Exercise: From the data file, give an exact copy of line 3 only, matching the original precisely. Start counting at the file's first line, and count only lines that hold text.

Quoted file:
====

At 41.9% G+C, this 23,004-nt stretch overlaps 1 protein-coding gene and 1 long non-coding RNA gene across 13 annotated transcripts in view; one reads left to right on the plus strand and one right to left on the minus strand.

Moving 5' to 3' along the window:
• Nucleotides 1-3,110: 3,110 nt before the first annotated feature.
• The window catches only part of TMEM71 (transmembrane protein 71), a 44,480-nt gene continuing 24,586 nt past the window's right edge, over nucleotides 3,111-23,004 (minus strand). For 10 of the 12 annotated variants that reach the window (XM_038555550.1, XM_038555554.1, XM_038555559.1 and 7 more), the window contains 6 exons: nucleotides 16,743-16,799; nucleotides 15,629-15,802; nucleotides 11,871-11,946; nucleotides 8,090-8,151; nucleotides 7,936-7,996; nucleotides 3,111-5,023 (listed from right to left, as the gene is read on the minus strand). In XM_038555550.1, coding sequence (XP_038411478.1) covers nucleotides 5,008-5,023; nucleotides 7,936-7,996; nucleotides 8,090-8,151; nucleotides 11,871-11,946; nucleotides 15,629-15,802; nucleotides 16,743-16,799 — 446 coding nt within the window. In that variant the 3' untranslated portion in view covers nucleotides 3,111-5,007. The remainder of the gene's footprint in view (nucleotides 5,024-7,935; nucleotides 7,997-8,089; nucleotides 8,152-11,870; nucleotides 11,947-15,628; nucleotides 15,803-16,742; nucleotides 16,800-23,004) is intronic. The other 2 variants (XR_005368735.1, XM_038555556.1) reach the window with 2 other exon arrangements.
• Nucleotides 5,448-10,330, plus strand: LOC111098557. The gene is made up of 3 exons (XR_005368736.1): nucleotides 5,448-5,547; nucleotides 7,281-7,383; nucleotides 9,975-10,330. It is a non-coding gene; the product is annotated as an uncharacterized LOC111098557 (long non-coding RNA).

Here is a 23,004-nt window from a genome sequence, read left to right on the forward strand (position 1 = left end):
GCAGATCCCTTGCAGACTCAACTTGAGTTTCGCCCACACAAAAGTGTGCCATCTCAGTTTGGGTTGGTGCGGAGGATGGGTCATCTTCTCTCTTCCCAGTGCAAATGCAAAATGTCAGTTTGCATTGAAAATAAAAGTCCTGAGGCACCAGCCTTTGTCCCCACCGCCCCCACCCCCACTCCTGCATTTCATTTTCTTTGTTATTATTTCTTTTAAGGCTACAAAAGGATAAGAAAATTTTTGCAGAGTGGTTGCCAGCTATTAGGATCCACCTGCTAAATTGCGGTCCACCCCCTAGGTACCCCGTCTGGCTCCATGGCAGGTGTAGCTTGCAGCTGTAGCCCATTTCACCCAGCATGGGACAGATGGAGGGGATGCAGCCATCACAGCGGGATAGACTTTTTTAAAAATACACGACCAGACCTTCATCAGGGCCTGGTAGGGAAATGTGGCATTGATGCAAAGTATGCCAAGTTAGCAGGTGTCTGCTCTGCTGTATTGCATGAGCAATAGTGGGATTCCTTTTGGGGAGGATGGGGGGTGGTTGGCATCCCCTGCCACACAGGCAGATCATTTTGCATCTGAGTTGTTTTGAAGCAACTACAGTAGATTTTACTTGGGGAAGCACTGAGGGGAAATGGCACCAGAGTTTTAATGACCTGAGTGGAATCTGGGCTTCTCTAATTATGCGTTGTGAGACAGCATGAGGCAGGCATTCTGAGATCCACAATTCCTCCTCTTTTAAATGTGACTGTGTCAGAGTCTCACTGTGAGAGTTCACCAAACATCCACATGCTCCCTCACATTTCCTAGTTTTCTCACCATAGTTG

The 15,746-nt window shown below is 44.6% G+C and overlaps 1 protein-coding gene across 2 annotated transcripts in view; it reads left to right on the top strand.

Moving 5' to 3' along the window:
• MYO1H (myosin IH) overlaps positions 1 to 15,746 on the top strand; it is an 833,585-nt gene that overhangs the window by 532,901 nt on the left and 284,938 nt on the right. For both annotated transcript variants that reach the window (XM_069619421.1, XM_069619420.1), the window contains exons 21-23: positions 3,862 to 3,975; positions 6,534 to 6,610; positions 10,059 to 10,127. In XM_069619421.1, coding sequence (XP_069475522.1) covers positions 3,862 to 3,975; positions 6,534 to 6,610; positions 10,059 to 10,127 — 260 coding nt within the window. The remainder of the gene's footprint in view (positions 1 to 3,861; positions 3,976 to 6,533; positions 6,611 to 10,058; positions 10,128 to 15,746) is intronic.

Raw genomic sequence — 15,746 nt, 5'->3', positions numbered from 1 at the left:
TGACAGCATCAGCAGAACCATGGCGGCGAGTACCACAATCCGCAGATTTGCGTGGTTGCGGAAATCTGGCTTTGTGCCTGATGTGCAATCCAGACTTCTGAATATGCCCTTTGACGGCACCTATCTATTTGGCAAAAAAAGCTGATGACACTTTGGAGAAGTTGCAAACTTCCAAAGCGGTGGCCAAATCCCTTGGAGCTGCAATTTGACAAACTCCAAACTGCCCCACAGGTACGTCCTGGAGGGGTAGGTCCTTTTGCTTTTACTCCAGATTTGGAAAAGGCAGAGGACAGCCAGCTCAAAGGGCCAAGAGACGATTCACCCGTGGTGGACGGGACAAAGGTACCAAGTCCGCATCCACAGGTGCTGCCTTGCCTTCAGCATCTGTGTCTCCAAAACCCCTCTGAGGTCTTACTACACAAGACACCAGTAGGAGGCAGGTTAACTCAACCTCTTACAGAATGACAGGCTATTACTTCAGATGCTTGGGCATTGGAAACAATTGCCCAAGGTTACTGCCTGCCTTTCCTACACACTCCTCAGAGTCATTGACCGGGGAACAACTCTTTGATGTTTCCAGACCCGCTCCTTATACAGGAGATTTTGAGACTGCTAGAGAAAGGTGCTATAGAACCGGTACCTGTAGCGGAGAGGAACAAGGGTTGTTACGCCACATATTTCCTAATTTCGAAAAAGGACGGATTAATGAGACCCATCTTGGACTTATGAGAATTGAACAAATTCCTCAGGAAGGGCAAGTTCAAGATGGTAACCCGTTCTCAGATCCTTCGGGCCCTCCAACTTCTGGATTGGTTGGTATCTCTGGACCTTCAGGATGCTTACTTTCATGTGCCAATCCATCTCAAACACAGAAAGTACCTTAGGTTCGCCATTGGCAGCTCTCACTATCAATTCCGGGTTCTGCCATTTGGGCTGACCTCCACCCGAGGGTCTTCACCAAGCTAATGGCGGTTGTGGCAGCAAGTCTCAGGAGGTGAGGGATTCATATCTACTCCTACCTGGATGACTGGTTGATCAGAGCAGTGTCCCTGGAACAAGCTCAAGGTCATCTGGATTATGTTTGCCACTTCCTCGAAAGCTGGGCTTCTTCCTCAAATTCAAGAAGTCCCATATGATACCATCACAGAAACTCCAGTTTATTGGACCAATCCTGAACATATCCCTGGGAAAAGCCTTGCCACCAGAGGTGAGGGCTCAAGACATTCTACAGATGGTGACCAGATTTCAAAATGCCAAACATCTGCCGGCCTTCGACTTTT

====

• Nucleotides 1-3,110: 3,110 nt before the first annotated feature.